“I don’t feel like Mel and I were really part of the Hit Factory. That all came about a year or so later. I don’t associate Mel and I with it and that’s the God’s honest truth.”
She still has a lot of memorabilia hidden away, including “gold, platinum and triple platinum discs”, gloves, hats, jackets and magazine covers. “People ask ‘why the discs aren’t hanging on the walls?’” Kim says. “It’s just not me, to be honest with you. For me, it’s my little secret. It’s Mel and I’s little thing… and I’d like to keep it as Mel and I’s little thing… my memories of what we did. I want to keep it close to her and I.”
A Break Away
Solo albums, Kim Appleby and Breakaway followed in 1990 and 1993 respectively, and then Kim was rarely to be seen. Until now… “It’s a long time, isn’t it?” she considers. “I mean, even for me, I can’t believe that I’ve been gone for such a long time. And it was by choice. After Mel passed away, I made the first solo album in her honour. I put so much energy into it and wanted to showcase some of the songs we’d been writing during her illness. By the time of Breakaway I wasn’t enjoying it anymore or happy with the way the music was going.
“I wanted to take a rest and collect my thoughts. I was on a personal quest to show the world the legacy she had left behind and didn’t really take any time out to grieve. I found it quite lonely. Especially on the road travelling without Melanie. I missed my homelife and decided that I didn’t want to be in the limelight.”
It’s the creative process, writing in particular, that Kim says she enjoys most and continues to do so. Being free of a major label meant she could make her own decisions, “release the odd little dance track here and there” and write for other artists.
How then, did she get involved with the British Academy of Songwriters, Composers And Authors? “In 1991, I was nominated for an Ivor [Novello] in the best contemporary song category for Don’t Worry. I lost to Adamski’s Killer, and rightly so because it’s just an amazing track. Because BASCA do the Ivor Novello’s I started to get involved and that’s what I did for a number of years, about 15 years, in fact.”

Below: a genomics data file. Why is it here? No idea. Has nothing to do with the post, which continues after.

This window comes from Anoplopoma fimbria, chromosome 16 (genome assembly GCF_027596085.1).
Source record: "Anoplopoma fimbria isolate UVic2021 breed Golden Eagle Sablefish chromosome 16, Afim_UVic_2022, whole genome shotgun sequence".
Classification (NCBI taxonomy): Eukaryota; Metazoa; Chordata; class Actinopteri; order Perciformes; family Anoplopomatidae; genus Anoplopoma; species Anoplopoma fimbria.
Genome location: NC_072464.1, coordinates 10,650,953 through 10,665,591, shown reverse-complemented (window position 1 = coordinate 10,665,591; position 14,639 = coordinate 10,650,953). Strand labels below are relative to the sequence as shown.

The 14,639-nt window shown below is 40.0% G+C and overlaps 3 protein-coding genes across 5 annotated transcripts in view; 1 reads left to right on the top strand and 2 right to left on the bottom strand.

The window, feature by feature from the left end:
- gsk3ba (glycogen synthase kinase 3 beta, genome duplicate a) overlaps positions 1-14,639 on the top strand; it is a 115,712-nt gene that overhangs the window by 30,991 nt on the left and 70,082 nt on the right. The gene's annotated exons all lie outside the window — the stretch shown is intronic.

Stints in soap operas such as Doctors and The Dream Team followed, along with her own internet radio (“one of the first actually”) and travelling abroad. “So I kind of did everything that kept me away from being a pop star basically,” she laughs.
“Then, 10 years ago, my mum was diagnosed with an illness and I took time out to care for her. I dedicated a lot of time to looking after my mum, but she sadly passed away in October last year. So, it has all been a bit of a journey, to be honest with you.”
For the vocals on Where Is Love to be extracted properly, technology had to catch up. It now comes with a host of contemporary mixes, as well as ones that boast the iconic original Mel & Kim sound.
Does this mean there are more unearthed gems out there somewhere?
“No, I think that would be it,” Kim says matter-of-factly. “I think that there’s nothing else out there featuring the two of us together.”
It’s a whole other story for solo material… In 2016 the single, What’s Not To Love, was due to kickstart things once again. “I wrote 16 tracks with Dominic King in the Pyrenees, and then I had a few remixes done of it, because I wanted to make it sound more contemporary. But then my mum was ill and I put everything on hold and I haven’t gone back to it – it’s still sitting there and I’m looking for a producer.